Durgapuja, the grand festival of Bengal, is around the corner. It is a yearly event, but the build-up of excitement starts not just a few days before the festivities but right after the end of previous year’s celebration, culminating in the four days of puja. The event has a few parallels in the world. Recently ‘Durga Puja in Kolkata’ has found place in UNESCO’s Representative List of the Intangible Cultural Heritage of Humanity.
I have very fond memories of new dress, pandal hopping and special food especially in my childhood which is the best time to enjoy any celebration. But what makes me marvel at is the enormity of creative energy that is unlocked by the celebration.
Firstly, the clay idol of the goddess Durga itself is made by idol makers with such dexterity, making it always look different from their old work or those of others. Then the pandals are decorated with colourful clothes, but often artists come up with innovative ideas and spring surprises by using materials such as jute, waste bottles, glass, paper and wood. They also base them maybe on themes such as current events, history and environment, to carry important message to the people.
The streets are festooned with lights with special patterns, creating a delightful panorama for the visitors as they push their way through the crowd up to the pandals. The competition between clubs that organize the mass celebration only improves the quality year after year as they try to outdo each other in grabbing attention of the public and having footfalls at their venues.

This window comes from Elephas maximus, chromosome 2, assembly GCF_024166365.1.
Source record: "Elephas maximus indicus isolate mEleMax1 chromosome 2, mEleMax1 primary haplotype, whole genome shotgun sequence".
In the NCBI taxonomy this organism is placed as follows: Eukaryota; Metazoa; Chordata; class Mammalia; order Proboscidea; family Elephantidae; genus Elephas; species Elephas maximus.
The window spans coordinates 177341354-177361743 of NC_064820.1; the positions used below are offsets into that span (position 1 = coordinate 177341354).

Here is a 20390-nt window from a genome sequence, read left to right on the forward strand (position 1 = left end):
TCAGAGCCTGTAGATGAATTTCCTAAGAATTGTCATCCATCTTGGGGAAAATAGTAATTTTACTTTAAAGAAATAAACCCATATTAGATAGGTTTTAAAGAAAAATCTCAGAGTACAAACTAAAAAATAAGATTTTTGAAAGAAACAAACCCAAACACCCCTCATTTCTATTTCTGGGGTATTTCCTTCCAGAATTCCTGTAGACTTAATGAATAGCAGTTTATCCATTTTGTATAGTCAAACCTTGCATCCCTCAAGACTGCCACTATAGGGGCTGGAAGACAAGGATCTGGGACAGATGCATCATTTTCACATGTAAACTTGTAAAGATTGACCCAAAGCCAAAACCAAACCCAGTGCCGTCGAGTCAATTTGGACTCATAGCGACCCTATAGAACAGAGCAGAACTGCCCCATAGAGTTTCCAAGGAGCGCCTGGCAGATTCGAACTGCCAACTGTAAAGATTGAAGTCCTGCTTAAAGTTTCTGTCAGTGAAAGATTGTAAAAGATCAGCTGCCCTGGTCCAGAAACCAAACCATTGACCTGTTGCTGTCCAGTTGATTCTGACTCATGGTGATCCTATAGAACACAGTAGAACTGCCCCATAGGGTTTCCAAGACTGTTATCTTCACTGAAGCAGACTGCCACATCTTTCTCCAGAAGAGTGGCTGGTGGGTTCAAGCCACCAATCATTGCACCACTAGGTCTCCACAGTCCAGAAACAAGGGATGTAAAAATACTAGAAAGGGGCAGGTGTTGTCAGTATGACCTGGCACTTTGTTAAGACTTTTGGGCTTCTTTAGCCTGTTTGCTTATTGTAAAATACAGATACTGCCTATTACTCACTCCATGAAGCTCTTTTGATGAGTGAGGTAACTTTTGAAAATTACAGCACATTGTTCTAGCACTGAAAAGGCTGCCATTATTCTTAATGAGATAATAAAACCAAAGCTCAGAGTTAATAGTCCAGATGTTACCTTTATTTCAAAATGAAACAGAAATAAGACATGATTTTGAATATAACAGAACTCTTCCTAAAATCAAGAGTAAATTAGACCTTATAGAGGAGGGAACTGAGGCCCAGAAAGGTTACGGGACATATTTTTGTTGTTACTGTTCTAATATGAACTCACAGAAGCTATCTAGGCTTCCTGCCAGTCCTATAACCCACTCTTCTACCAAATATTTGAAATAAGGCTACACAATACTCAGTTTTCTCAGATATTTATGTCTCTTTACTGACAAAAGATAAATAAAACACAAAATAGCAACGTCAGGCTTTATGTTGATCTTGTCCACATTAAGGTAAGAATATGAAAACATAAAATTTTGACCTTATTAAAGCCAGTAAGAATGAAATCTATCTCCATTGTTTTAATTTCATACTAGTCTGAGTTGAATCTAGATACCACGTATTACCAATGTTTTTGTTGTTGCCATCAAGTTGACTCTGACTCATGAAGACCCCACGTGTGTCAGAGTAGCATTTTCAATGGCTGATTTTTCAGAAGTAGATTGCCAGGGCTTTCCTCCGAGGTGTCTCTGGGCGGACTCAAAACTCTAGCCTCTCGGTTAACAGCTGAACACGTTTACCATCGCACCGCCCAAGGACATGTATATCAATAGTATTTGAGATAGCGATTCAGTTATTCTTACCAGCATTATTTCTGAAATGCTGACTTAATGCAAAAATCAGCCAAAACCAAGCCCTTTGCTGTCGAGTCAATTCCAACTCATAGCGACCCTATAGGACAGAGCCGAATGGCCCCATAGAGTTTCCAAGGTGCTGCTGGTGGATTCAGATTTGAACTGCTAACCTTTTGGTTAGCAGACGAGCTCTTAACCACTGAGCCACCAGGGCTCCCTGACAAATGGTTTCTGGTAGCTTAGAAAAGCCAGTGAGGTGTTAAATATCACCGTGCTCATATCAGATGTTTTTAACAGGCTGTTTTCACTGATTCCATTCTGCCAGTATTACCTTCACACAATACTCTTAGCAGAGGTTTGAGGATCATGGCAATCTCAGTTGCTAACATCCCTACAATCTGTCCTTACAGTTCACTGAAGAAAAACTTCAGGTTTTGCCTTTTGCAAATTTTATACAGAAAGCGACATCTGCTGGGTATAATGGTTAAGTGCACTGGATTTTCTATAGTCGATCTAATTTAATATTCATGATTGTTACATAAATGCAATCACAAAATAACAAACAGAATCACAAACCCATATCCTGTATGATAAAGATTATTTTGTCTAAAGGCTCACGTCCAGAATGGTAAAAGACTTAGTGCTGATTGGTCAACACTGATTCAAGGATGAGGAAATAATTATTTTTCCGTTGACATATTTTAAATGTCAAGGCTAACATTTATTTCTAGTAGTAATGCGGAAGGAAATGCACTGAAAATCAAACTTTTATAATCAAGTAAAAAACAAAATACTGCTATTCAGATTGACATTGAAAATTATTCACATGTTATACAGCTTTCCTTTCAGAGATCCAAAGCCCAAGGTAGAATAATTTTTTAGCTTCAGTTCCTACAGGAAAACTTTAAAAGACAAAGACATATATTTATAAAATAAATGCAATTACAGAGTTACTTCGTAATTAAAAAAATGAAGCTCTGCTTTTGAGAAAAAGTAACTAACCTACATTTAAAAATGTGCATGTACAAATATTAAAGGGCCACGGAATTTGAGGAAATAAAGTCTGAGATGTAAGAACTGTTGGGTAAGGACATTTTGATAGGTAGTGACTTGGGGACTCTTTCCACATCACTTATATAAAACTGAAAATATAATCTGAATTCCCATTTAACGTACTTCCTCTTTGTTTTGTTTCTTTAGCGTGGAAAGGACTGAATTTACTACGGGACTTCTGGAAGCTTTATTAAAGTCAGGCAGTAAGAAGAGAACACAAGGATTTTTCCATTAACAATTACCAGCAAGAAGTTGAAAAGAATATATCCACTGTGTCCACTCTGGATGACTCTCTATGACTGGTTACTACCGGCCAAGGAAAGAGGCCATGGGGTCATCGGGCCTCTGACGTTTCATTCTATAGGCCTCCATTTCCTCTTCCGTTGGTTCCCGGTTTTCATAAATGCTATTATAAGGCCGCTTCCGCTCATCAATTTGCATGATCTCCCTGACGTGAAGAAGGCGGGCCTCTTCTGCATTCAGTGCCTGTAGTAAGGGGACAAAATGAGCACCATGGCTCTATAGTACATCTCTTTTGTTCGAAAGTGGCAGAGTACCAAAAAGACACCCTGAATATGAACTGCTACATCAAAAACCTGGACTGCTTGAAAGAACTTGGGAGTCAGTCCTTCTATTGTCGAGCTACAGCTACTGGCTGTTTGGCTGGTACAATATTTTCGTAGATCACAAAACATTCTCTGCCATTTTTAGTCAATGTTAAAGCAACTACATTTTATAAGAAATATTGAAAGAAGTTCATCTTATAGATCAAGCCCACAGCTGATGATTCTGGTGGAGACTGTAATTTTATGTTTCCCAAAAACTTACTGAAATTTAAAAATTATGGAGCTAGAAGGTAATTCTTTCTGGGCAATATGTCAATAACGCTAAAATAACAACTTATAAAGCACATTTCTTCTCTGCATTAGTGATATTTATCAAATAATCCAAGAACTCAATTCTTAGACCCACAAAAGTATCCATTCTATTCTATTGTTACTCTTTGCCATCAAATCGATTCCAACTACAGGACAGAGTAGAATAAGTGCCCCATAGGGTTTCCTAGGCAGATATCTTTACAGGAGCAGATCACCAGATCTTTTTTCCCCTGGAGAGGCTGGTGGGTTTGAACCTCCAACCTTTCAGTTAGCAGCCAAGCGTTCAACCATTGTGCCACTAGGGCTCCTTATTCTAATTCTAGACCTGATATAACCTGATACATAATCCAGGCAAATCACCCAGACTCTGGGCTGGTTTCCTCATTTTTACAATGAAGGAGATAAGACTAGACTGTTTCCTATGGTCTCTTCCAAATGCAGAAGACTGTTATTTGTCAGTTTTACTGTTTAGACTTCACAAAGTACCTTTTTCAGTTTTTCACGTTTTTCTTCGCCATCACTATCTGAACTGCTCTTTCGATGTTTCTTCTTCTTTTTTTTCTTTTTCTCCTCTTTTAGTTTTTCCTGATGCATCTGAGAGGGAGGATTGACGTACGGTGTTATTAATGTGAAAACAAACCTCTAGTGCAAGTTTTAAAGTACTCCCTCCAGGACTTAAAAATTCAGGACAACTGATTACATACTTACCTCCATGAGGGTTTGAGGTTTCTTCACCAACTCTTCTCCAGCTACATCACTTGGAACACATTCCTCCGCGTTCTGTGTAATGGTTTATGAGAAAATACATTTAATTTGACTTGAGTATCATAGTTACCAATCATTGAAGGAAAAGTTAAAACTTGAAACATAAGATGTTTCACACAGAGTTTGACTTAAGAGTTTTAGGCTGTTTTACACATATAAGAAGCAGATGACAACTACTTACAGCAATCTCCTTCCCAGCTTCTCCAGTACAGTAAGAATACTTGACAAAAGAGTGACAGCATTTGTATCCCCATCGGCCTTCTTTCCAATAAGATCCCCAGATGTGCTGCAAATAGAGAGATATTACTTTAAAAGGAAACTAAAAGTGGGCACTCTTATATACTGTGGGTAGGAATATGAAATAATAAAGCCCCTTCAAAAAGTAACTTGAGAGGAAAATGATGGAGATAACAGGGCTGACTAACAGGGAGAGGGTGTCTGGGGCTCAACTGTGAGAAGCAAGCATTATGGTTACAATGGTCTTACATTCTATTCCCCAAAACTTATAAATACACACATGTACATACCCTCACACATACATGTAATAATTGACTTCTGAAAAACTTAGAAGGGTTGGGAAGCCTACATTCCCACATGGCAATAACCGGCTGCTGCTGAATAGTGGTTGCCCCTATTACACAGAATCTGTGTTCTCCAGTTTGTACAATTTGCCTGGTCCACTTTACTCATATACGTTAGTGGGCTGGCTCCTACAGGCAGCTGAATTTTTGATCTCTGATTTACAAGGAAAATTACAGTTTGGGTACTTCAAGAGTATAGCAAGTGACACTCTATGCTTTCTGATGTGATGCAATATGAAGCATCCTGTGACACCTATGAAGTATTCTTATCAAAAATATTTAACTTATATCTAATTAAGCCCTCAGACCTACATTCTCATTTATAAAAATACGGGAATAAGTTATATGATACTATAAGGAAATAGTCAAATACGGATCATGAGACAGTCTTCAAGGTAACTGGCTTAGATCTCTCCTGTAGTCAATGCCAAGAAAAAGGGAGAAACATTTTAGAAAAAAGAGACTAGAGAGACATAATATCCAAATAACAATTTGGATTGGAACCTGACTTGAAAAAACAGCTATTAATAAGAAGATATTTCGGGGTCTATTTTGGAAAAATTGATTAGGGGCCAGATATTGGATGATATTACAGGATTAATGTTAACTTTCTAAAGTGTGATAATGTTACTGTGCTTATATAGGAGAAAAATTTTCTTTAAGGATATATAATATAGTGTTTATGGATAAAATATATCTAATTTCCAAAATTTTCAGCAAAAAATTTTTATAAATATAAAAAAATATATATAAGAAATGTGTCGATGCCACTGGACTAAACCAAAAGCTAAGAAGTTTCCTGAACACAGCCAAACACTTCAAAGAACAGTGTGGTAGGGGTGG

Publishers bring out special editions of magazines with more stories, novels and poems. The writers seem to save their best writings for the puja editions when they can reach the maximum readers and audience. The Bengalis are avid readers and make their budget for buying the puja editions.
Similarly music is composed especially keeping in mind the celebrations and albums are released as music lovers eagerly look forward to them throughout the year. I relish the new stories and music at this time year after year.
Another aspect of it is adda (Bengali equivalent of long conversation by a group). The unadulterated adda goes on before, during and even after puja at homes and pandals, and Bengalis engage in conversation with near and dear ones about life, culture, achievements and their joys and sorrows. People who live away from family for livelihood return home to take part in the celebrations.
I am not a good conversationalist, but I do take part in the adda for exchange of notes, fun and also for reconnecting with friends and relatives whom I might be meeting perhaps after a long time.
Durgapuja is close to the hearts of the Bengalis. It is a time for renewal, a time to soak in the festivities greatly enriched by a huge amount of painstaking creative work. Autumn, the season, gives nature a facelift during the puja. The flowers that bloom and the dew on the grass and the clear blue sky are the signatures of the season. Together they act as the perfect foil for the colourful celebration of Durgapuja.